“Drive thy business, or it will drive thee.” Benjamin Franklin
Measuring and managing is an all-year round activity, however as the year winds down there is an uptick in reviewing the happenings and progress of the prior 12 months. I’m thankful to still be learning and experiencing new things.
An important reminder for me this year, and an important learning for technology leaders and professionals is that the realization of the idea, the recommendation, the change, the deployment; the realization is the hardest part.
Here are five learnings (or reminders) to help with the tough work of implementation; so as to realize the benefit of ideas.
- Legacy technology debt is a lagging indicator of other debt: talent and process. It is not possible to discuss issues with process, talent, or technology without talking about issues with process, talent AND technology. The three are forever connected. IT professionals ability to influence decisions to eradicate (or at least mitigate) tech debt will be enhanced by being able to quantitatively and qualitatively assess and discuss all three. Realizing the move of legacy technology debt to the rearview mirror requires moving all debt to the rearview.
- Dedicated resources are critical to success. Do not start a project without the minimum viable set of resources – all resources including stakeholders, IT professionals, necessary vendor resources such as implementation partners. Also don’t forget minimum viable project infrastructure such as space, budget, governance, hardware, software. Why “minimum viable?” Because you likely don’t need everything lined up to complete the project at the beginning, but you need enough to productively start and delivery through initial phases and/or sprints.
- Leaders should delegate, but not disappear. Empowered personnel should be given the accountability and resources to deliver value. However, leaders shouldn’t set up empowerment then evaporate. Be interested in status, available for escalations – actively support the emerging value creation that comes through productive and predictable delivery. Among the benefits of this is employee engagement and no surprises.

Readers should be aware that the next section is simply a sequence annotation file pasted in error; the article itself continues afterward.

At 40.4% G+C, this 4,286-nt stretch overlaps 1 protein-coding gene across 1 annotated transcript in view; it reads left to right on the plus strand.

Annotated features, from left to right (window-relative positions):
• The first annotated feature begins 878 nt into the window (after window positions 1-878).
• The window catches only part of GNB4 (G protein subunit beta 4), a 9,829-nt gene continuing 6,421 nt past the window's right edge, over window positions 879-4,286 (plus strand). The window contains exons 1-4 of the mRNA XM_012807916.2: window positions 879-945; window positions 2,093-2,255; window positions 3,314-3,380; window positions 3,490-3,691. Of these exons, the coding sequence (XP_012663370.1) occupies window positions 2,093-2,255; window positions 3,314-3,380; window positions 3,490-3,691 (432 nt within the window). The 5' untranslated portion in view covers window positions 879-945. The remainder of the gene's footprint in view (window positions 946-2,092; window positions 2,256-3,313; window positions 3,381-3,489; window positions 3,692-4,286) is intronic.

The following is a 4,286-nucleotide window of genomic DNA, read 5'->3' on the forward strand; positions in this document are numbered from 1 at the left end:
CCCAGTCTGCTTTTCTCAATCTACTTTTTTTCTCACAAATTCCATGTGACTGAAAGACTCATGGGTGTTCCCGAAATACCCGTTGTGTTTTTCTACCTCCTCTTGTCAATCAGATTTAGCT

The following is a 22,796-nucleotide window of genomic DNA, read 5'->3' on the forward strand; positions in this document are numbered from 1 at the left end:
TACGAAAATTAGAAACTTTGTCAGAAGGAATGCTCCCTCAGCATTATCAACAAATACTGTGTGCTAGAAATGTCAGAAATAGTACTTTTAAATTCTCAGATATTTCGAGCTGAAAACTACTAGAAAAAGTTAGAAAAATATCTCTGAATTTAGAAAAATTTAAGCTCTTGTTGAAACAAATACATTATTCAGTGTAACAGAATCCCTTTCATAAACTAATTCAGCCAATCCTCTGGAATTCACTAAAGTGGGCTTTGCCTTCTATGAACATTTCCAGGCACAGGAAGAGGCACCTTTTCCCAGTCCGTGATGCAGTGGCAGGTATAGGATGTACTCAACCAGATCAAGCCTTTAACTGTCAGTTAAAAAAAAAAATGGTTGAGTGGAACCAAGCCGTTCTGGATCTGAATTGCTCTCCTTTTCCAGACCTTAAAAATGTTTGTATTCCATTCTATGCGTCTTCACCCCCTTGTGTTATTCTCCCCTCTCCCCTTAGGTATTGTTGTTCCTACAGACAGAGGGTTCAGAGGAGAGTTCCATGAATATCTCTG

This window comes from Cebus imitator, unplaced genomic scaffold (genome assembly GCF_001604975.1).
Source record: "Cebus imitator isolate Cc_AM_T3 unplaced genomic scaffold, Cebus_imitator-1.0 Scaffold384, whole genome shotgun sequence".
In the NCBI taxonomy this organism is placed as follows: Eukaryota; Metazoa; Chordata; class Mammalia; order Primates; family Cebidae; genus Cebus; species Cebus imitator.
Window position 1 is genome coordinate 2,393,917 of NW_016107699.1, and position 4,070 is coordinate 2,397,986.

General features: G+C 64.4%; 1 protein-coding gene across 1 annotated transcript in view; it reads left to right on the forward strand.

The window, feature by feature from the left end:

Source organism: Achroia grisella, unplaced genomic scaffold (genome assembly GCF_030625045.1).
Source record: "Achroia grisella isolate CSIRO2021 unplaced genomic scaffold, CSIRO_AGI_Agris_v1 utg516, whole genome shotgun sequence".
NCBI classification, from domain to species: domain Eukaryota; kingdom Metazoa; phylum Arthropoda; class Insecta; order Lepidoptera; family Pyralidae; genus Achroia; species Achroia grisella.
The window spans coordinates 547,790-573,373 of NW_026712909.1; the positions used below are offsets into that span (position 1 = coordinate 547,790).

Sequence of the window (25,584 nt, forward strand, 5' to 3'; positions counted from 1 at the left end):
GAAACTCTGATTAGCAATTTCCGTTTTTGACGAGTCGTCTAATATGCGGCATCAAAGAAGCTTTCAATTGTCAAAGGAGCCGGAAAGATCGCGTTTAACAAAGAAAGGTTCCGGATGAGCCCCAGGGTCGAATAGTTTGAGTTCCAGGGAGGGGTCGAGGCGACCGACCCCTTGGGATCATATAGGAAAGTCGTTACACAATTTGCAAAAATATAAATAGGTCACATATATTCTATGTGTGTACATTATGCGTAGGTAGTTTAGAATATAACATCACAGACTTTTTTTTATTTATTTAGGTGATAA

- Recommendation without implementation provides fractional value. The most elegant, well-thought out, exhaustively researched and accurate recommendation in the world is not worth the bytes of which it is comprised if it does not lead to value. Organizations must be prepared and know how to move to implementation and deliver quickly. Repeated recommendation without implementation actually negates value, as time-to-market is missed, innovation starts to lag, and employee engagement degrades (the “why should I bother” syndrome).
- Humility is under-rated. As I wrote in a prior post, hubris leads to barrier conditions. I have witnessed and learned, once again, that excessive confidence and pride are inevitably root causes of chaos, confusion, delay – and failure to realize value. Leaders should strive for humility, not hubris.
There are many colleagues to whom I owe thanks throughout the year, from BlueLine Associates to #CIOChat and beyond. You’ve challenged and learned along with me. (You know who you are.)
Sincere best wishes to all, for a peaceful and successful 2018.
“For last year’s words belong to last year’s language and next year’s words await another voice.” T.S. Eliot
At year-end, we get data on everything from top movies and songs to company financial results. MIT published a list of 10 breakthrough technologies with staying power. All have profound implications to the way we live and work, from autonomous trucks to reversing paralysis.
2017 was the year of the billion-dollar disaster. The infographics in this article depict the location and estimated costs of hurricanes, wildfires, hail, flooding and more, illustrate the importance of technology in depicting information in reader-friendly ways. One can’t help but hope 2018 doesn’t yield similar or worse results.